An allegedly famous Canadian historian named A.R.M. Lower once quipped that "Canada is a country whose major problems are never solved." He said that in 1967, so the line was probably supposed be a reference to Quebec nationalism or something, but you'd be hard-pressed to find a more succinct summary of Canadian Senate reform just the same.
Contrary to popular assumption, Canada's obsessive hobby of Senate-hating is not new. However sheltered and snobby old-timey Canadian politicians may have been, they weren't complete rockheads, and the idea that Canada's upper chamber of parliament should be comprised entirely of rich landowners appointed directly by the prime minister had enough self-evident flaws to be controversial from the get-go.
In Nice Work, a wonderfully cynical 90s-era exposé on the "continuing scandal of Canada's Senate," author Claire Hoy quotes a Confederation-era MLA calling the thing "the worst body that could be contrived" and a 19th-century governor general who deemed it "nothing but a political infirmary and bribery fund."
Yet in the 146 years since the regressive institution was imposed, Canada's Senate has been reformed exactly once -- in 1965, when Prime Minister Pearson decided that a senator's term should end on his 76th birthday, as opposed to when rigor mortis sets in.
Pearson's change graciously eliminated the grim reaper's formal role in Canada's constitutional system, but as a larger change to politics as usual, its observable benefits were mild at best. Considering the last grandfathered-in Senate lifer didn't shuffle off 'till 1999, we basically went through the entire 20th century without fully enjoying the fruits of even this exceedingly mild improvement.
But perhaps third century's the charm. Stop me if you've heard this one before, but at the moment the press is hyping hard the idea that some big, big senatorial changes will be heading down the pipe very soon. Really.
Thursday's National Post featured a big important interview between columnist Jon Ivison and "a senior government official" working in the administration of Saskatchewan Premier Brad Wall. Get a load of this, Jon, the official said, Canada's One Good Premier is going to initiate a constitutional amendment (as his right) to formally abolish the federal parliament's horrible upper chamber.
"Hopefully, this will get the ball rolling with the other provinces," Mr. X added.
Even more excitingly, Ivison's "sources" also claimed that "the Prime Minister is coming around to the idea that his government should push abolition" if it becomes evident that all the other reforms he's been pushing -- elections, term limits etc. -- are constitutionally impossible. Which seems likely, given the stated opinions of most of Canada's top lawyers and political scientists -- or at least the ones who regularly get their opinions published in the nation's editorial pages.
And then came Friday. Whoops, said Jon, my bad. Looks like Premier Wall is actually gonna take a "step back" from his "bold leadership position on Senate abolition." That whole gonna-introduce-an-amendment thing? Alas, just a "yarn" spun by an unreliable contact who was supposed to be "a very big deal indeed in Saskatchewan" but is now merely a name crossed off the Ivison family Christmas card list.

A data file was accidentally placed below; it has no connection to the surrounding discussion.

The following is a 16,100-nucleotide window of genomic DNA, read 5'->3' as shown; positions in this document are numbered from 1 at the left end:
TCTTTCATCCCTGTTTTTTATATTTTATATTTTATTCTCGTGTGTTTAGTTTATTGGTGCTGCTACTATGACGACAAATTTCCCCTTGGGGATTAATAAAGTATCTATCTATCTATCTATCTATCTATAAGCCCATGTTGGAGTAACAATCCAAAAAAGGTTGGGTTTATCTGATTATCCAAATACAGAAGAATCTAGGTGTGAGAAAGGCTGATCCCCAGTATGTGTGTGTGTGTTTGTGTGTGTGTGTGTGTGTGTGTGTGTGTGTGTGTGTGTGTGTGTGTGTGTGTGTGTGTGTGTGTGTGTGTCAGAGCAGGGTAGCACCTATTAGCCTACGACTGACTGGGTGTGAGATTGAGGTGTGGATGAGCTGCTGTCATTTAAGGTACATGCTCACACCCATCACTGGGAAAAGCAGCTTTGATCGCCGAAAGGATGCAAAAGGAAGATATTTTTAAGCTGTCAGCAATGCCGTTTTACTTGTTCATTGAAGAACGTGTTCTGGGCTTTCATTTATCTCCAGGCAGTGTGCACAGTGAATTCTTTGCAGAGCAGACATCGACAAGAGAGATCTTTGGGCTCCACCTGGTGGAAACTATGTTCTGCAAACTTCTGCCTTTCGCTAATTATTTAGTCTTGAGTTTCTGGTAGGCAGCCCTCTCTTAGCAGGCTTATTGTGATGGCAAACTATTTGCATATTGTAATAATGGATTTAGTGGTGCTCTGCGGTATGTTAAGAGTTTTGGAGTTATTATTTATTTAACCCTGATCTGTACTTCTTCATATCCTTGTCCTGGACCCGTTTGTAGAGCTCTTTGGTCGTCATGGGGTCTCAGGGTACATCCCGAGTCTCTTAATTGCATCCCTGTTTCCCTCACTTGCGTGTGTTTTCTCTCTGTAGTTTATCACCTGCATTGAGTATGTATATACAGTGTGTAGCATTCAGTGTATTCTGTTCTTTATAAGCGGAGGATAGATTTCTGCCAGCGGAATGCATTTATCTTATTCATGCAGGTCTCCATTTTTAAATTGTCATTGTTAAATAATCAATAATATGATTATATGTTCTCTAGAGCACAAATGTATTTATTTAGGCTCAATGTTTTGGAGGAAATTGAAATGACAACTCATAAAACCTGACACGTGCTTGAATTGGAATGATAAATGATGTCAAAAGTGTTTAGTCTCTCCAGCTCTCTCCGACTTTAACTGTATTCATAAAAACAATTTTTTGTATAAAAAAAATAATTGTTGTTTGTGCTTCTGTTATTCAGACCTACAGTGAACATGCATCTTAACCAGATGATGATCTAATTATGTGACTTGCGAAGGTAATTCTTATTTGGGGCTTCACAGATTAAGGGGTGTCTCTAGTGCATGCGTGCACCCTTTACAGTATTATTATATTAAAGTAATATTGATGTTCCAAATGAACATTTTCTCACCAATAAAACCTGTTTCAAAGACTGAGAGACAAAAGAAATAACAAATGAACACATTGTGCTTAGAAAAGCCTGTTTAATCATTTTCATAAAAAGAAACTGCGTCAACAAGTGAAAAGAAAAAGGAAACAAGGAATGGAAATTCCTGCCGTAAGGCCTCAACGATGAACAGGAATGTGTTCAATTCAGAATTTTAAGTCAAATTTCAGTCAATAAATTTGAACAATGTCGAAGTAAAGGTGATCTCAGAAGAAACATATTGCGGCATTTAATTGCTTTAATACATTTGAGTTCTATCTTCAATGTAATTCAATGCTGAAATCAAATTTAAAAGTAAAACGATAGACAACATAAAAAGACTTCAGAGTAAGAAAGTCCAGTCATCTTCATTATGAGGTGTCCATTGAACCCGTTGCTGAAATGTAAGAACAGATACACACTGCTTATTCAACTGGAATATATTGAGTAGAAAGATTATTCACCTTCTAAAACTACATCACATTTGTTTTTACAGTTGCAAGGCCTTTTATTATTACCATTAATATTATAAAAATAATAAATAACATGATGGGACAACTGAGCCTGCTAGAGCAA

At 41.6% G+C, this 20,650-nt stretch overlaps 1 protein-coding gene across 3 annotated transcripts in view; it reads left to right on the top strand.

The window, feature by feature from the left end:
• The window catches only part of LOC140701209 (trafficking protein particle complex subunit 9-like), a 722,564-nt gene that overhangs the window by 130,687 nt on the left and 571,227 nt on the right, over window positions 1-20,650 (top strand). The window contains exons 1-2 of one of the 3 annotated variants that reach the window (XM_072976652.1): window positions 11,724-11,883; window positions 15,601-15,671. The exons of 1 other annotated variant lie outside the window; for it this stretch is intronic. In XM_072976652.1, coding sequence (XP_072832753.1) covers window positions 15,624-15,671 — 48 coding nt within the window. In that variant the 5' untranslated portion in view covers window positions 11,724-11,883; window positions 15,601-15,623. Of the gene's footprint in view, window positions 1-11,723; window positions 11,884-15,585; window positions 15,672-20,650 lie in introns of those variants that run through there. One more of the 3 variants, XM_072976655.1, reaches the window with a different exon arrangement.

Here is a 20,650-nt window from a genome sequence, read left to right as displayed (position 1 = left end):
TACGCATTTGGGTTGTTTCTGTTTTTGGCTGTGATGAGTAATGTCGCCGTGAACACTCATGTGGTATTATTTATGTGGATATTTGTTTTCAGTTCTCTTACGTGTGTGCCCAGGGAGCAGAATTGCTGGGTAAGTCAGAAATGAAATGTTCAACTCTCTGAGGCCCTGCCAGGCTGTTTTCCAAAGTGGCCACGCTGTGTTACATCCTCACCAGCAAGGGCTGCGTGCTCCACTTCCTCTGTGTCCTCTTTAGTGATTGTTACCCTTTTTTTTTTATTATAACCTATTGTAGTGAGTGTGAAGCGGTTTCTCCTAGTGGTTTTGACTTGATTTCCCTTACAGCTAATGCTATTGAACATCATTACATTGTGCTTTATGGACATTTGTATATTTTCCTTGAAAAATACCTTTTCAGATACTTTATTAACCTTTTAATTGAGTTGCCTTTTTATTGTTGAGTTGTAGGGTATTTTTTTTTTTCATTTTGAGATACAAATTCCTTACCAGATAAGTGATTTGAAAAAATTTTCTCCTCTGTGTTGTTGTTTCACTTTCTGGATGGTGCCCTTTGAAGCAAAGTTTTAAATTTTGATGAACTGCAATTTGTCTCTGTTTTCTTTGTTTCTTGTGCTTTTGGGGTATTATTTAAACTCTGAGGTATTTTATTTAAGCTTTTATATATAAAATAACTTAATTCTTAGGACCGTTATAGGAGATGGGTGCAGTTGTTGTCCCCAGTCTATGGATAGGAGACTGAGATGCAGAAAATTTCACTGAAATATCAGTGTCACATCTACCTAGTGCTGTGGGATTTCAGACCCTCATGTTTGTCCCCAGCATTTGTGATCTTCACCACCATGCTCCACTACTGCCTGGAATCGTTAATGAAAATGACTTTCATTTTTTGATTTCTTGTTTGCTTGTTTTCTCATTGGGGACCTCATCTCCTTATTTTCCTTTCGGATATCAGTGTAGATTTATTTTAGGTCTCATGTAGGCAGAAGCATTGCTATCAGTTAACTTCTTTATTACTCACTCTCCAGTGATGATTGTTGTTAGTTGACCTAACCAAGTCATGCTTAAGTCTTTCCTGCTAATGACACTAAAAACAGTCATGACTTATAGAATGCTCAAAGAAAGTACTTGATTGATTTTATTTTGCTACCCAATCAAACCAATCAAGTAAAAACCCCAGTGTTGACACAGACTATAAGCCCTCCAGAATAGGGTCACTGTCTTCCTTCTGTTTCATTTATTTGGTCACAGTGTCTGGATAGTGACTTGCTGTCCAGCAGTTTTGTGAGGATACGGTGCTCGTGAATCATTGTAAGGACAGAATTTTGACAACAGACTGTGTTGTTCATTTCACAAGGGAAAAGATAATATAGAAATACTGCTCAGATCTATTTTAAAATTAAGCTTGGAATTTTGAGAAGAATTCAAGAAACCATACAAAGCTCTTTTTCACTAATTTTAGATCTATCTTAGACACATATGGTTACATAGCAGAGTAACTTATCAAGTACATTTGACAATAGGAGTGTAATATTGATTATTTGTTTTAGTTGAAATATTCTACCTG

But what about the business of the PM "coming around" to the Senate abolition cause? That rumor, fortunately, has somewhat firmer evidence in its favor.
The Harper administration included some queries about abolishment in their big list of Senate questions for the Supreme Court to answer, and the outgoing Tory boss of the Senate, Majorie LeBreton, recently deemed the abolition idea perfectly legit.
Plus, some high-profile Conservative allies including the Canadian Taxpayers' Federation (which Jason Kenney used to run) and Reform Party elder statesman Ted Morton (who was once "elected" to the Senate in one of Alberta's rebel elections) have been making enough pro-abolition noises as of late to give the idea some ideological cover.
Indeed, as the PM himself accurately observed a couple months ago, his was the party "that put Senate reform on the national agenda" back in the 1980s, so it'd sure suck to turn around and lose an election over Duffygate while a bunch of Johnny-come-lately Dippers get to portray themselves as voters' anti-Senate choice. So yeah, not too hard to imagine the Tories "launching into full campaign mode for Senate abolition" sometime soon, says Jon Ivison (he's still credible enough for me to cite, right?).
Of course, one loose end remains -- how do you even go about abolishing a Senate in the fist place? There are all sorts of crazy schemes kicking around, but with the Supreme Court not scheduled to even begin hearings on the constitutionality of Harper's what-am-I-allowed-to-do questions 'till November, and gutsy ol' Premier Wall suddenly unwilling to push the provincial dominoes, the whole fix-it movement could remain frozen in carbonite well into 2014.
It's this molasses-paced timeline that makes our current climate of Senate malaise so uniquely suffocating. The Senate's always been awful and critics have always dreamed of something better -- or nothing at all -- but never before have the two traditions collided head-on. Never before has so much scandal poured from the red chamber against the backdrop of a pro-reform government that (quite literally) can't reform fast enough.
Never before, in short, has this nation been so tauntingly close yet frustratingly far from solving one of the "major problems" Professor Lower assumed we never would.